Women fights for fifth kidney transplant

Amy Hastings McGee had her first transplant at age 11


SULPHER, La. – She says she's met death face to face many times but she isn't willing to give up.  A Louisiana woman is desperately hoping to get her fifth lifesaving transplant.   

Amy Hasting McGee says, "They discovered that I was obviously born with only one kidney.  That kidney disintegrated as I grew older."

That one working kidney was only functioning at five percent.  It was the size of a sweet pea but serving the role of filtering toxins out of the entire body.

"Any waste that you may have in your body.  Anything you eat or drink - your kidneys balance that out."

Amy's failing kidney could not do the job and at age 11, she had her first kidney transplant. "Here I was in Sulphur, Louisiana.  I got a call to go to New Orleans where I got a cadaver kidney from a little boy in Pine Bluff."

That kidney lasted for two years, then began failing. Amy's second transplant would come from her sister, Holly, and would last four years.      

Just as high school graduation approached, Amy underwent her third kidney transplant.

"That made me healthy again quickly and within a month I was going to Louisiana Tech on orientation."

Amy nearly made it through her college years without needing another transplant, but for the third time... her donor kidney failed. Getting a fourth kidney took a fight.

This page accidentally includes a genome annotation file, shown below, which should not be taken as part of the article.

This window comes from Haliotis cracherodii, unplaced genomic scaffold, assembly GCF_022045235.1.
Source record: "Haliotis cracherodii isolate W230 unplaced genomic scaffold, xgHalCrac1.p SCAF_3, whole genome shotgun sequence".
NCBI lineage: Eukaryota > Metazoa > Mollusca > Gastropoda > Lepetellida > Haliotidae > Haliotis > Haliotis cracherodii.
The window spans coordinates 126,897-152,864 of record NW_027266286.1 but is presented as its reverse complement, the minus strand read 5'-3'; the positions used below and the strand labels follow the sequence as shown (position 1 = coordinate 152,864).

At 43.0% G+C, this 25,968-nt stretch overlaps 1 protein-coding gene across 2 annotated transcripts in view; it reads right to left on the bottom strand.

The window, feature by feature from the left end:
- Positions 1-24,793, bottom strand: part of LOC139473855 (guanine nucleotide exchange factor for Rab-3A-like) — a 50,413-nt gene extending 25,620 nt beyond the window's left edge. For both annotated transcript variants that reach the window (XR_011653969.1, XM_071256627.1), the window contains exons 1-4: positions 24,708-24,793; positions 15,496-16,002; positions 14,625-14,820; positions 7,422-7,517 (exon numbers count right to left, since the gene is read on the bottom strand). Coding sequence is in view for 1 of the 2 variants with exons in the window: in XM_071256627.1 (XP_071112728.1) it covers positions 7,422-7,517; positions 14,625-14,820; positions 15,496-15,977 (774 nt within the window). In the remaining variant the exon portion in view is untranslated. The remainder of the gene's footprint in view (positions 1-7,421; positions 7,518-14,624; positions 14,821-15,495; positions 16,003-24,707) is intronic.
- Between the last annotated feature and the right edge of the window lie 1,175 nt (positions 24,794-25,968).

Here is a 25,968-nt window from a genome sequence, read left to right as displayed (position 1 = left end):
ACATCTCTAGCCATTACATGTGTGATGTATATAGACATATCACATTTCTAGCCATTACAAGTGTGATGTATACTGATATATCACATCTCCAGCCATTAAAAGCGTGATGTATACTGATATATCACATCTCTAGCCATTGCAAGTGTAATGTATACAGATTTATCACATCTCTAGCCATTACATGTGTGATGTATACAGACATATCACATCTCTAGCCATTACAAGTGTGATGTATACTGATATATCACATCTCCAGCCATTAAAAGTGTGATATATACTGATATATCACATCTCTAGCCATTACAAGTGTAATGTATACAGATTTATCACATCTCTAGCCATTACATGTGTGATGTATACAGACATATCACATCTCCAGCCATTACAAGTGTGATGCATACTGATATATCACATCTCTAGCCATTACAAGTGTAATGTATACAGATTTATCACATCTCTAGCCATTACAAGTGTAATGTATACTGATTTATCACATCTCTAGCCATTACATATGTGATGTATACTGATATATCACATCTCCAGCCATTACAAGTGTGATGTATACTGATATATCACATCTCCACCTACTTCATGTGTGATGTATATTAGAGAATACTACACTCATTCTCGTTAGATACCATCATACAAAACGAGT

"I found a very sweet doctor and he pled my case for me and he got me that kidney and that kidney lasted a few more years."

Four transplants, 25 years of kidney disease and 15 years of dialysis have worn down Amy's body.  The nation's leading transplant team has denied her candidacy for a fifth transplant.

"It doesn't matter where I have to go, what I have to do, it's my life and no doctor is going to change that."   

Amy, her husband Josh and their four inherited children from Amy's late sister say they'll do whatever it takes to get the transplant.     

In the meantime, Amy is kept alive by blood cleaning hemodialysis 20 hours a week. 

"What scares me is the reality of what can happen whenever your body is no longer ready to be a dialysis patient."

There's no timeline on how long dialysis might work for Amy. A fifth kidney transplant would mean Amy could once again be dialysis-free.

"When I look at my kids and my husband and all the great things God has for me out there, I know that he's not finished with me yet."

So, the battle will wage on for another transplant and another chance at life. Amy undergoes a final round of tests this month to possibly be added to the kidney transplant wait list.

For more information on kidney transplants - including how to be a donor - visit the Henry Ford Transplant Institute.